Southeast Asia’s largest “water museum” conserved - part2: Facing the challenge

 

Covering more than 22,000 hectares, stretching over 68km, the Tam Giang-Cau Hai Wetland is likened to the largest “water museum" in Southeast Asia. 33% of Thua Thien Hue's population earns a living by the resources of this lagoon.

 

Southeast Asia’s largest “water museum” conserved - part2: Facing the challenge

 
Southeast Asia’s largest “water museum” conserved - part2: Facing the challenge
 

Southeast Asia’s largest “water museum” conserved - part2: Facing the challenge

For the people of Quang Loi (Quang Dien District), one of the great anxieties is the problem of "fish pirates" in Vung Me aquatic resources protection area.

Mr. Ho Truc, Head of Fisheries Association Branch of Ha Cong Hamlet said, “They are very daredevil, using the electric stimulators to catch fish. Although the patrols are regularly carried out, the subjects sneakily exploit fish by night.

 

Southeast Asia’s largest “water museum” conserved - part2: Facing the challenge

The police force patrolled and confiscated the illegal means and tools of fishing

Every year, the fisheries association branches in Quang Loi Commune arrest and administratively sanction more or less 10 violations in the aquatic resources protection zone, and administratively sanction tens of millions of VND. At one point, the subject used the high-powered boats fitted with electric stimulators for destructive fishing on the lagoon of ​​Quang Dien and Phong Dien Districts. The fisheries surveillance force, the fisheries association branches had to use high-powered canoes, boats and an about-30-strong force lying in wait for months in order to hunt for the subjects.

A few years ago, while hunting for the fish pirates, Mr. Vo Da, then Head of Police of Sia Town (Quang Dien District), was severely stabbed by a fish pirate and underwent long-term treatment. After that, the subjects were arrested and sentenced to 6-9 months of imprisonment each.

According to the initial statistics, in the localities along the Tam Giang-Cau Hai Lagoon, over 1,500 households specialize in using xung điện (electric stimulators), giã cào (small boats for fishing inshore), and lừ mắt lưới nhỏ (folded, square-shaped, and small-mesh fishing net) in order to destructively exploit aquatic resources.

 

Southeast Asia’s largest “water museum” conserved - part2: Facing the challenge

Nghề lừ (Fishing with the folded, square-shaped, and small-mesh net) on the lagoon

Dr. Nguyen Quang Vinh Binh, Director of the Fisheries Sub-department, since early 2020, the Fisheries Sub-department and the fisheries association branches have carried out about 400 patrols, inspections and control of aquatic product exploitation activities on the lagoon, discovered and sanctioned more than 20 violations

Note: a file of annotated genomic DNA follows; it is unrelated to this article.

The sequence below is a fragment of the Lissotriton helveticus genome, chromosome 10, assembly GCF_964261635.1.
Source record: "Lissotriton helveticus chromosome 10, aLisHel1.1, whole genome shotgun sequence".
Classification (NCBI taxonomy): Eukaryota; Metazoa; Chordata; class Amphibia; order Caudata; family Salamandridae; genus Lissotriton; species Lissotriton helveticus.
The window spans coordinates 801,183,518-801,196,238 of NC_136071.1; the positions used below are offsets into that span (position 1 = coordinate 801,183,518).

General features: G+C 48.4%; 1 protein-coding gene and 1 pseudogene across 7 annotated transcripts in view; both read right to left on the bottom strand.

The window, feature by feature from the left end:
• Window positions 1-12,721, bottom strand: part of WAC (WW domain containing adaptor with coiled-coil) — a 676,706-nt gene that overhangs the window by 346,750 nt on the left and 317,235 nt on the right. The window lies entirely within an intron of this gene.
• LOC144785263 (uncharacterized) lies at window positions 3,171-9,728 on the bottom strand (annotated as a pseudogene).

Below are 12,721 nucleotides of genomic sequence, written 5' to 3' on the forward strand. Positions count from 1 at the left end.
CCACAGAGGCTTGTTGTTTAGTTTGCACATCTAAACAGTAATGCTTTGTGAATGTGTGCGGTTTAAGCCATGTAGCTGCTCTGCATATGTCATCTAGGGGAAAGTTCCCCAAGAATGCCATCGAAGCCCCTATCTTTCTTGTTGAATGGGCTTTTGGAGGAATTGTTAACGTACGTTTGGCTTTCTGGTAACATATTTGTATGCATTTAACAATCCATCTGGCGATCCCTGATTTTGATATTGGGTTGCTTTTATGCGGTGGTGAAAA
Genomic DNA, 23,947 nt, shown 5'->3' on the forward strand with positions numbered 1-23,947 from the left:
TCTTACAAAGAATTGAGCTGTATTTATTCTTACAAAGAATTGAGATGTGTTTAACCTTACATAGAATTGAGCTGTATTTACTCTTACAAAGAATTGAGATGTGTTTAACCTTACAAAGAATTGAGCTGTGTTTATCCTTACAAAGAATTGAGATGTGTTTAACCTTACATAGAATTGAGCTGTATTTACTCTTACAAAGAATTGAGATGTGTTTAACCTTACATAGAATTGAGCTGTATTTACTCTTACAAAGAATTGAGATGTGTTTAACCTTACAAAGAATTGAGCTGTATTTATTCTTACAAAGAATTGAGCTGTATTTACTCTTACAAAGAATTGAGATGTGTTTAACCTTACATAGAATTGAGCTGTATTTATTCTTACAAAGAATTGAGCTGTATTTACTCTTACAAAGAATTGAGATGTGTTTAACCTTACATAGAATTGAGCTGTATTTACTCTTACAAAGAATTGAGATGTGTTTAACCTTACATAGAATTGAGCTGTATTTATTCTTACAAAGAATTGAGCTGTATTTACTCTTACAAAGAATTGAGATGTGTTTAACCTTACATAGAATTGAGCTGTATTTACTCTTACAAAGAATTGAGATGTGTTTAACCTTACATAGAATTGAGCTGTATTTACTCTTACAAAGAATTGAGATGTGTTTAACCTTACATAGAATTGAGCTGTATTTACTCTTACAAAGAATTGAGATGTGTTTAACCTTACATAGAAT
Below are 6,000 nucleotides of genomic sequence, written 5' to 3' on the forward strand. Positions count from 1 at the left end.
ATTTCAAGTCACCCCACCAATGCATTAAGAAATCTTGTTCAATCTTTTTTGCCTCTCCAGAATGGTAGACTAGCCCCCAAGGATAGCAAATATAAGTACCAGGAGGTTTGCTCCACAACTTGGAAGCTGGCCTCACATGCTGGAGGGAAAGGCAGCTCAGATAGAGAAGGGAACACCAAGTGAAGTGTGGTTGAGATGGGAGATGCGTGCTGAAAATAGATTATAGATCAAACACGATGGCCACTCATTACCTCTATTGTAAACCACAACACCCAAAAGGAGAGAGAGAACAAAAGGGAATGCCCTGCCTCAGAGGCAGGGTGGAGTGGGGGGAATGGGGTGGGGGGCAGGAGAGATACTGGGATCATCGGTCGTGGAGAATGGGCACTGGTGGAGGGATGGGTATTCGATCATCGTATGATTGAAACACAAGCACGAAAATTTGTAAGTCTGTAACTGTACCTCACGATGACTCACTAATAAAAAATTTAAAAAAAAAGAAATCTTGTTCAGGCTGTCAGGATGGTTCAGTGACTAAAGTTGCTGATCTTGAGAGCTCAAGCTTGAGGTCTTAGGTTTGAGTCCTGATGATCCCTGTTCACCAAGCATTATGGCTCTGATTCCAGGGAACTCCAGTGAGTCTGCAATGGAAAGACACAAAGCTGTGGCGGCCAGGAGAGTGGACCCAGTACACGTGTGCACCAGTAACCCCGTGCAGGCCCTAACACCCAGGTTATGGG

Southeast Asia’s largest “water museum” conserved - part2: Facing the challenge

According to the fisheries association branches in some meetings, the funding is a hard nut that makes it difficult to patrol and hunt for violators. A head of the Quang Dien Fisheries Association Branch explained, “The Provincial Fisheries Sub-department provides about VND 1 million per year for the association branch, which does not supply enough fuel to the patrol. The purchase of means of patrol equipment costs hundreds of millions of VND. There are no support regimes for management and patrol... The expenses for the association branch are limited. Adversity limits wisdom. I hope the projects or the authorities at all levels will give more support to this activity.”

 

Southeast Asia’s largest “water museum” conserved - part2: Facing the challenge

Sometimes, Mr. Phuong talks about the old story of the electric fishing net kept as a souvenir

Southeast Asia’s largest “water museum” conserved - part2: Facing the challenge

In conversation with a lot of old fishermen wholeheartedly faithful to the lagoon, what worries them most is the depletion of some aquatic species as well as the gradual decrease in fishing output against the previous time.

At one time, many valuable aquatic species such as bass, blue crab, yellow spider crab, orange spotted spinefoot, grouper, snapper, lobster, and so on no longer or rarely appear.

 

Southeast Asia’s largest “water museum” conserved - part2: Facing the challenge

The depletion of aquatic resources makes it more difficult for the people to earn a livelihood